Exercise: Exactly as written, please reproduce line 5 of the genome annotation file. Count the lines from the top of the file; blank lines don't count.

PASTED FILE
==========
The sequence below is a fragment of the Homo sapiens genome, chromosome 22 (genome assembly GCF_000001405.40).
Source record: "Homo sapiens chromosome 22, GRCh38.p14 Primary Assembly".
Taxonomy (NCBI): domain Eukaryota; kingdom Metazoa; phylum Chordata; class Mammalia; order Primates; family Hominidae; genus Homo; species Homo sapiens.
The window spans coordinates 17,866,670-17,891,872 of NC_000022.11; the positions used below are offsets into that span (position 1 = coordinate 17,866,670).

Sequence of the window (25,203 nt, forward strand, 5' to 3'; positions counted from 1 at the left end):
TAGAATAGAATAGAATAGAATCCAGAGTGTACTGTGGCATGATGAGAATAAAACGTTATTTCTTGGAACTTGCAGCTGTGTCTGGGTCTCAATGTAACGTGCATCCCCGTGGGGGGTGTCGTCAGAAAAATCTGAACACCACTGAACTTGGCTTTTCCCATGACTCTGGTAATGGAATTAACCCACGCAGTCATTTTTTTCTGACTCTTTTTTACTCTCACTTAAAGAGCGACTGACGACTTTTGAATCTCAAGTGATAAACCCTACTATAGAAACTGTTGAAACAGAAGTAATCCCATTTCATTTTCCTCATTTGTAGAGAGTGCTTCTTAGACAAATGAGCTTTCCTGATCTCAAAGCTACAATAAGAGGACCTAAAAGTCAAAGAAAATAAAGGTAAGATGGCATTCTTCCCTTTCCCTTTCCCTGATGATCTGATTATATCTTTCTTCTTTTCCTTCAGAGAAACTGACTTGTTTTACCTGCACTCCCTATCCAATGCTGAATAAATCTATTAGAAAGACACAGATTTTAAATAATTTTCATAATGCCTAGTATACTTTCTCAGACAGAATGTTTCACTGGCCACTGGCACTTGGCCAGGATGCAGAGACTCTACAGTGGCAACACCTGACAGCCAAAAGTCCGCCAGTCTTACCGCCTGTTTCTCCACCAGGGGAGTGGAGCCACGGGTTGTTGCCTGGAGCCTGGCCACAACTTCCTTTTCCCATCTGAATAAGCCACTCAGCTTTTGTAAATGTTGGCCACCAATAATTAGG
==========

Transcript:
Sequence of the window (25,203 nt, forward strand, 5' to 3'; positions counted from 1 at the left end):